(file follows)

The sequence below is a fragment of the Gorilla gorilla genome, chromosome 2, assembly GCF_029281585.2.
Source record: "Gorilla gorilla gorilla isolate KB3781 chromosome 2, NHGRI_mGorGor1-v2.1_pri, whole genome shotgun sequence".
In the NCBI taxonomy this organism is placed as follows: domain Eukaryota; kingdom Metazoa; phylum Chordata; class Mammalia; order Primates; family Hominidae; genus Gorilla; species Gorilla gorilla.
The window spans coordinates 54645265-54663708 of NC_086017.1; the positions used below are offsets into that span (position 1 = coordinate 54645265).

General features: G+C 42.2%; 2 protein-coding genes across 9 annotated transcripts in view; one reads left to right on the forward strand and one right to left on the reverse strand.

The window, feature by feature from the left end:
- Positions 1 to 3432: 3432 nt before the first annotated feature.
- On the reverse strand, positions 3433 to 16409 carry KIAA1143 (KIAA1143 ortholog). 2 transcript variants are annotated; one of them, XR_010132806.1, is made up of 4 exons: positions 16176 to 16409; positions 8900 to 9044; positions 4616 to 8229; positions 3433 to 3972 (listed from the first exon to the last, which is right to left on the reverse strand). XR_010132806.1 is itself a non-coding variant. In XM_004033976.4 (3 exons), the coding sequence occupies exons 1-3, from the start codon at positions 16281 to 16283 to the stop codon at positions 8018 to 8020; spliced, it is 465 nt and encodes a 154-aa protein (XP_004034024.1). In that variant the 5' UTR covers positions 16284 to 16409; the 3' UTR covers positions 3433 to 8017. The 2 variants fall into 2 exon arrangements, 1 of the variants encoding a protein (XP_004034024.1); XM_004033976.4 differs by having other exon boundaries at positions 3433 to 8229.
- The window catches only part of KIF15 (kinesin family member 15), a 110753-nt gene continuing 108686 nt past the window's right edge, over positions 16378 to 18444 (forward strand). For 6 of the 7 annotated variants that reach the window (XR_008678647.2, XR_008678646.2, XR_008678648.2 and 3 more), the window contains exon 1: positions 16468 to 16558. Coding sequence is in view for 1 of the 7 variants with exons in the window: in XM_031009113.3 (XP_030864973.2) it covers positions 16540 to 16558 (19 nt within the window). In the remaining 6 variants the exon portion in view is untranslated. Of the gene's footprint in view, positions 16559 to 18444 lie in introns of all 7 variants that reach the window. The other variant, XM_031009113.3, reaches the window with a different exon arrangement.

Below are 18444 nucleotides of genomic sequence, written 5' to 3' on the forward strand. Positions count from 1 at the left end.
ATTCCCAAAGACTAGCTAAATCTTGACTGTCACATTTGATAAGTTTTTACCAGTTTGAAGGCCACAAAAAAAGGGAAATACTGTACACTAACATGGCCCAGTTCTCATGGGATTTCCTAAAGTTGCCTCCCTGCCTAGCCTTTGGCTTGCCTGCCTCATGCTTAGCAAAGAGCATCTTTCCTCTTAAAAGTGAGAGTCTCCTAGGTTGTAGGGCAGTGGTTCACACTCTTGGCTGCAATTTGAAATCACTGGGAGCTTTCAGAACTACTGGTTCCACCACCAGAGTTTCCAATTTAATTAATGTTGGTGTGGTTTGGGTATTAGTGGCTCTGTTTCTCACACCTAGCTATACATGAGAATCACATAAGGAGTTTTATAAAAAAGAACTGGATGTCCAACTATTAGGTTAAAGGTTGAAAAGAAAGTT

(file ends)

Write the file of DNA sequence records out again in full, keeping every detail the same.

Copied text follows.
The sequence below is a fragment of the Gorilla gorilla genome, chromosome 2, assembly GCF_029281585.2.
Source record: "Gorilla gorilla gorilla isolate KB3781 chromosome 2, NHGRI_mGorGor1-v2.1_pri, whole genome shotgun sequence".
In the NCBI taxonomy this organism is placed as follows: domain Eukaryota; kingdom Metazoa; phylum Chordata; class Mammalia; order Primates; family Hominidae; genus Gorilla; species Gorilla gorilla.
The window spans coordinates 54645265-54663708 of NC_086017.1; the positions used below are offsets into that span (position 1 = coordinate 54645265).

General features: G+C 42.2%; 2 protein-coding genes across 9 annotated transcripts in view; one reads left to right on the forward strand and one right to left on the reverse strand.

The window, feature by feature from the left end:
- Positions 1 to 3432: 3432 nt before the first annotated feature.
- On the reverse strand, positions 3433 to 16409 carry KIAA1143 (KIAA1143 ortholog). 2 transcript variants are annotated; one of them, XR_010132806.1, is made up of 4 exons: positions 16176 to 16409; positions 8900 to 9044; positions 4616 to 8229; positions 3433 to 3972 (listed from the first exon to the last, which is right to left on the reverse strand). XR_010132806.1 is itself a non-coding variant. In XM_004033976.4 (3 exons), the coding sequence occupies exons 1-3, from the start codon at positions 16281 to 16283 to the stop codon at positions 8018 to 8020; spliced, it is 465 nt and encodes a 154-aa protein (XP_004034024.1). In that variant the 5' UTR covers positions 16284 to 16409; the 3' UTR covers positions 3433 to 8017. The 2 variants fall into 2 exon arrangements, 1 of the variants encoding a protein (XP_004034024.1); XM_004033976.4 differs by having other exon boundaries at positions 3433 to 8229.
- The window catches only part of KIF15 (kinesin family member 15), a 110753-nt gene continuing 108686 nt past the window's right edge, over positions 16378 to 18444 (forward strand). For 6 of the 7 annotated variants that reach the window (XR_008678647.2, XR_008678646.2, XR_008678648.2 and 3 more), the window contains exon 1: positions 16468 to 16558. Coding sequence is in view for 1 of the 7 variants with exons in the window: in XM_031009113.3 (XP_030864973.2) it covers positions 16540 to 16558 (19 nt within the window). In the remaining 6 variants the exon portion in view is untranslated. Of the gene's footprint in view, positions 16559 to 18444 lie in introns of all 7 variants that reach the window. The other variant, XM_031009113.3, reaches the window with a different exon arrangement.

Below are 18444 nucleotides of genomic sequence, written 5' to 3' on the forward strand. Positions count from 1 at the left end.
ATTCCCAAAGACTAGCTAAATCTTGACTGTCACATTTGATAAGTTTTTACCAGTTTGAAGGCCACAAAAAAAGGGAAATACTGTACACTAACATGGCCCAGTTCTCATGGGATTTCCTAAAGTTGCCTCCCTGCCTAGCCTTTGGCTTGCCTGCCTCATGCTTAGCAAAGAGCATCTTTCCTCTTAAAAGTGAGAGTCTCCTAGGTTGTAGGGCAGTGGTTCACACTCTTGGCTGCAATTTGAAATCACTGGGAGCTTTCAGAACTACTGGTTCCACCACCAGAGTTTCCAATTTAATTAATGTTGGTGTGGTTTGGGTATTAGTGGCTCTGTTTCTCACACCTAGCTATACATGAGAATCACATAAGGAGTTTTATAAAAAAGAACTGGATGTCCAACTATTAGGTTAAAGGTTGAAAAGAAAGTT